Image Queretaro skyline at night


Image Raymond Mullen throwing O on street in Queretaro

My study abroad experience in Querétaro, México, was an incredible and humbling experience. There was so much to learn and love, with, at times, an overwhelming number of cultural differences that required some adjustments. Right off the bat, there was zero English being spoken by any of the airport security when I arrived. Before this program, I struggled to speak the language outside of class. After my initial arrival, it was clear I needed to get out of my comfort zone and not be so shy. Ultimately, this was a good thing. Especially when living with my amazing host family, as they absolutely loved to sit at the table and talk for hours. And when I say hours, I mean two to three hours minimum every day with no breaks. This was a big cultural difference for me because I live a very independent life and am naturally not talkative. Let alone in another language. Nevertheless, this drastically improved my Spanish speaking skills, but mostly, my confidence to go for it and not worry about making mistakes. Another cultural difference that struck me was that the public pays to use the restroom, and if you need any bath tissue, that costs extra, and it's by the square.

Throughout the GEO program, we traveled to a new and exciting location with cultural and historical significance to México. What was awesome about these locations was that our academic studies were always connected or associated with these topics or places. This made learning the literature and lecture material much more manageable. Personally, the pyramids at Teotihuacán and the Templo Mayor during our Mexico City excursion were the most inspiring and awe-invoking experiences. Mexico City was also the biggest surprise I experienced during this trip. This is because I was not expecting Mexico City to be one, so massive, and two, to be packed with as many people as there were. During the day, I would say it was as packed as New York during the busiest hours of the day. But in Mexico City, this was literally all the time! And during the night, it was even more alive!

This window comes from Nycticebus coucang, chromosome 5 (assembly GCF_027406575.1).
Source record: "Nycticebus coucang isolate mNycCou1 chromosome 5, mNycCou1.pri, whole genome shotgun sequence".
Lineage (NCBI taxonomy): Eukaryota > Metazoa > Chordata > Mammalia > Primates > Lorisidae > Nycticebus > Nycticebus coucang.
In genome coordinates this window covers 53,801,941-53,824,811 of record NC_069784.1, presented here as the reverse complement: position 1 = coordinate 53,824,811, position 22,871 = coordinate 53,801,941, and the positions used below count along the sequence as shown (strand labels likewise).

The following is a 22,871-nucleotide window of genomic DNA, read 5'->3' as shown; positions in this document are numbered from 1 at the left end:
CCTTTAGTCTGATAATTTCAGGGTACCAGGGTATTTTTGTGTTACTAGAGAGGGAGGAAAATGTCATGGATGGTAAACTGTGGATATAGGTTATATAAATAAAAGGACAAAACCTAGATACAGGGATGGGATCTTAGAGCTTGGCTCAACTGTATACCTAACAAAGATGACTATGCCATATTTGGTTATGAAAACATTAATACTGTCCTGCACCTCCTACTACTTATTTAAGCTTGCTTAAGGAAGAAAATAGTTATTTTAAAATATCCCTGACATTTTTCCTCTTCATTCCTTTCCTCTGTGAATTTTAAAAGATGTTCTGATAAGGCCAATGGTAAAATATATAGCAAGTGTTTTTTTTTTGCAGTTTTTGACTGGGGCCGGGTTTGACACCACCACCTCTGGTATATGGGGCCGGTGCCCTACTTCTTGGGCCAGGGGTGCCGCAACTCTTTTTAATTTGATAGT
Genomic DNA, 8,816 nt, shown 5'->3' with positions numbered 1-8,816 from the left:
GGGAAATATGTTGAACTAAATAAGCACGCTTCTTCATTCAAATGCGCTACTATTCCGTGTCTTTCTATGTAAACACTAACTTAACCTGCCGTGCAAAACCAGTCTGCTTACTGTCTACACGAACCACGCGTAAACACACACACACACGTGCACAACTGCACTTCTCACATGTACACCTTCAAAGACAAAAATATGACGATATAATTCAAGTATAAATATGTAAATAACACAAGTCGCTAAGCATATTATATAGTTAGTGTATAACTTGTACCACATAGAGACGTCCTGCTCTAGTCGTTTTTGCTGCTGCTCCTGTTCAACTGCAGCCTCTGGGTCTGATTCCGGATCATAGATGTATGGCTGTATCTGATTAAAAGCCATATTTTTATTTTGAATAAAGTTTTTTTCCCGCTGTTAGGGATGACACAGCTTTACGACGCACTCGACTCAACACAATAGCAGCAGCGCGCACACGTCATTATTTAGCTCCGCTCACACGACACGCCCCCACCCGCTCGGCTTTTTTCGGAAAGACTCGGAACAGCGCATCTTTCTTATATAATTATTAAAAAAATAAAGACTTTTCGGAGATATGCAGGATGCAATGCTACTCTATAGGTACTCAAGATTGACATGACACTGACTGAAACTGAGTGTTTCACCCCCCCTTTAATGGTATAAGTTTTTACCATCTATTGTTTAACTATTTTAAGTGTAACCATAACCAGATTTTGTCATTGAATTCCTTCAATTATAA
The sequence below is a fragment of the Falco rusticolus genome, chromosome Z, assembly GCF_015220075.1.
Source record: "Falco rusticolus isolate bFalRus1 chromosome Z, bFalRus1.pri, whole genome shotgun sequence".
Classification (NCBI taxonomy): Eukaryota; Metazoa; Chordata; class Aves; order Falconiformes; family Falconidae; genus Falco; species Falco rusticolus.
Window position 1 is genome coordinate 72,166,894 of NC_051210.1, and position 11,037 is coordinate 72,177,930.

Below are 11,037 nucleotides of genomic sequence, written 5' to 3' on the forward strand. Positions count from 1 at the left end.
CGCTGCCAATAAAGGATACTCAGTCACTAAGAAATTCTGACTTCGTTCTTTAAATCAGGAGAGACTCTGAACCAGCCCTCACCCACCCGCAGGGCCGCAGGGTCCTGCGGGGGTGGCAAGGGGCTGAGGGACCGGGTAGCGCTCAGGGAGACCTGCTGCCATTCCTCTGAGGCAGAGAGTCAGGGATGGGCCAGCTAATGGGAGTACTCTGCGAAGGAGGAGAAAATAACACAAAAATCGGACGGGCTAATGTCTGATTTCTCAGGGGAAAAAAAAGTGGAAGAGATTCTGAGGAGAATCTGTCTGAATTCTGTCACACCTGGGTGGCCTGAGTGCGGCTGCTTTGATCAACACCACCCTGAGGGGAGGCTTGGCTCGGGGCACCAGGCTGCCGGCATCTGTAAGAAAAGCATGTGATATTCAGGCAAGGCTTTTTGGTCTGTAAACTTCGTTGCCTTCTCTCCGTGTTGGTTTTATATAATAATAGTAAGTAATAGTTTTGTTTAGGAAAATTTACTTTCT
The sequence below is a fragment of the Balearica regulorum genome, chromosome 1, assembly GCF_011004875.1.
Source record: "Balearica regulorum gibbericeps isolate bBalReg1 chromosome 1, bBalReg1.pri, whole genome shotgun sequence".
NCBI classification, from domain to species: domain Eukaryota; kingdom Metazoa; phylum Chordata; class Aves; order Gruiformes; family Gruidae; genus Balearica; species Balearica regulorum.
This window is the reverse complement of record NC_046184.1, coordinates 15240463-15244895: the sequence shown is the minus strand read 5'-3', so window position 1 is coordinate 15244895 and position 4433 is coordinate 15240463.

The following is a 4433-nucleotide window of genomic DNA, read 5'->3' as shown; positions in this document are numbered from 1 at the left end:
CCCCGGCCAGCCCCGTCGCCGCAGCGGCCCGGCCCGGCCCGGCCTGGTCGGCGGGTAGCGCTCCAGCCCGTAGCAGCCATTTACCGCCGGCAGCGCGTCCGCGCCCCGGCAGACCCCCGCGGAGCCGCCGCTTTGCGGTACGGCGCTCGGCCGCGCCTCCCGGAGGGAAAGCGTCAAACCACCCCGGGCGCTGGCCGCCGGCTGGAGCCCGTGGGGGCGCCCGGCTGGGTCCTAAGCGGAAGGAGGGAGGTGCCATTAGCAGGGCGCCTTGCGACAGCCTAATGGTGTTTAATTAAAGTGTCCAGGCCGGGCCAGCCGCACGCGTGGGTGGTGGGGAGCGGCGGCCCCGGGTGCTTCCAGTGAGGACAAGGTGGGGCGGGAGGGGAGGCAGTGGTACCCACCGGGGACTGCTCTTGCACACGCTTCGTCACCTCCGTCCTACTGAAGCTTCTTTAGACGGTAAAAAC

Although the excursions were fantastic and provided a better understanding of Mexican culture, my host family and our neighbors across the street contributed to my favorite memories of the trip that I will forever cherish. My host family was so kind and helpful, from providing a place to stay, welcoming me into their family, conversing for hours upon hours, and helping me understand and review my homework. Because of this, my favorite memory is when I got to take them to their favorite local food vendor and have a massive family and neighborhood dinner to show and share my respect and admiration for all of them. This ended up being such a wonderful and fun night.

Thankfully, this experience will undoubtedly help me in my future endeavors to join the Federal Bureau of Investigations, where I want to specifically help Spanish-speaking families. Because of this six-week immersion trip, I was exposed to and learned a great deal about the culture throughout México, let alone developing my skills using the language itself, which will help me understand, communicate, and assist Spanish-speaking families.

Image Group selfie at ruins

My advice for future students going on this GEO program is this: bring shorts, other breathable clothes, and a healthy amount of bug spray. If you have morning classes, you will need bug spray guaranteed. Additionally, because there is no air-conditioning in Querétaro, bring a small fan that can be plugged into the wall for heat relief.

There are no words to explain how you should prepare for the culture shock and difficulty you will have in the beginning. But my best advice is to embrace it and push through it. My other classmates were a fantastic group to converse with and decompress with, which is a must. My best advice at the end of the day would be to have a show or chat with someone in English, or your native language, that can relieve some of the stress. After the second week, you'll start to get the hang of things, and your confidence will skyrocket. I hope this helps! But most importantly, HAVE FUN!

By Raymond Mullen

Mexican Studies & Spanish Immersion in Queretaro, Summer 2023